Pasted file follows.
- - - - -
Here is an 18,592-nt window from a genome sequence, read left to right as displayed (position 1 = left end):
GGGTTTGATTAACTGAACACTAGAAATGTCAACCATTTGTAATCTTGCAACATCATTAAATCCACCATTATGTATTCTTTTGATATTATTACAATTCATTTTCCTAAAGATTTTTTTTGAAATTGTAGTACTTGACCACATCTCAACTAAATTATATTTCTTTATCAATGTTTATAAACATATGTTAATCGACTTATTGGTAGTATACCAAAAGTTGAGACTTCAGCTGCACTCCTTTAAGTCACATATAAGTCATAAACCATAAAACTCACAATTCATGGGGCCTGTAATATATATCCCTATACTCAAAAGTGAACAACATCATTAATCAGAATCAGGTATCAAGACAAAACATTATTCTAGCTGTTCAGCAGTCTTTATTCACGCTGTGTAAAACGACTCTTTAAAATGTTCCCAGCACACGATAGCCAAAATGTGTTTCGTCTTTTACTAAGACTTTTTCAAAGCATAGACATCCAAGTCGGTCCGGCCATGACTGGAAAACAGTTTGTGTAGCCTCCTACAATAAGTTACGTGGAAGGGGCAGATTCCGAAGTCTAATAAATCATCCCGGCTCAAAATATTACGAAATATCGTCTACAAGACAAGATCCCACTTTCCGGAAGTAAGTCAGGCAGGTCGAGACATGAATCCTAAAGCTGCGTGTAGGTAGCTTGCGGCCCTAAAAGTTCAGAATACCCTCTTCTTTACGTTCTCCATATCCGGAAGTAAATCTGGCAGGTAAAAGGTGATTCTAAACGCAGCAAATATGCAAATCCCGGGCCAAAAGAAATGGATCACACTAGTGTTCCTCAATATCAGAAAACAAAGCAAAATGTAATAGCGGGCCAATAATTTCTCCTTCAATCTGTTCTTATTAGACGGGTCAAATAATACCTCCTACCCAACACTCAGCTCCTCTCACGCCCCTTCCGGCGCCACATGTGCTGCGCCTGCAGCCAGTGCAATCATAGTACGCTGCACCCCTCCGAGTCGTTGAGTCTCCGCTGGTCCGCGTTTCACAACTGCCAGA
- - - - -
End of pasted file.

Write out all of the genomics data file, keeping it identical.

Here is an 18,592-nt window from a genome sequence, read left to right as displayed (position 1 = left end):
GGGTTTGATTAACTGAACACTAGAAATGTCAACCATTTGTAATCTTGCAACATCATTAAATCCACCATTATGTATTCTTTTGATATTATTACAATTCATTTTCCTAAAGATTTTTTTTGAAATTGTAGTACTTGACCACATCTCAACTAAATTATATTTCTTTATCAATGTTTATAAACATATGTTAATCGACTTATTGGTAGTATACCAAAAGTTGAGACTTCAGCTGCACTCCTTTAAGTCACATATAAGTCATAAACCATAAAACTCACAATTCATGGGGCCTGTAATATATATCCCTATACTCAAAAGTGAACAACATCATTAATCAGAATCAGGTATCAAGACAAAACATTATTCTAGCTGTTCAGCAGTCTTTATTCACGCTGTGTAAAACGACTCTTTAAAATGTTCCCAGCACACGATAGCCAAAATGTGTTTCGTCTTTTACTAAGACTTTTTCAAAGCATAGACATCCAAGTCGGTCCGGCCATGACTGGAAAACAGTTTGTGTAGCCTCCTACAATAAGTTACGTGGAAGGGGCAGATTCCGAAGTCTAATAAATCATCCCGGCTCAAAATATTACGAAATATCGTCTACAAGACAAGATCCCACTTTCCGGAAGTAAGTCAGGCAGGTCGAGACATGAATCCTAAAGCTGCGTGTAGGTAGCTTGCGGCCCTAAAAGTTCAGAATACCCTCTTCTTTACGTTCTCCATATCCGGAAGTAAATCTGGCAGGTAAAAGGTGATTCTAAACGCAGCAAATATGCAAATCCCGGGCCAAAAGAAATGGATCACACTAGTGTTCCTCAATATCAGAAAACAAAGCAAAATGTAATAGCGGGCCAATAATTTCTCCTTCAATCTGTTCTTATTAGACGGGTCAAATAATACCTCCTACCCAACACTCAGCTCCTCTCACGCCCCTTCCGGCGCCACATGTGCTGCGCCTGCAGCCAGTGCAATCATAGTACGCTGCACCCCTCCGAGTCGTTGAGTCTCCGCTGGTCCGCGTTTCACAACTGCCAGA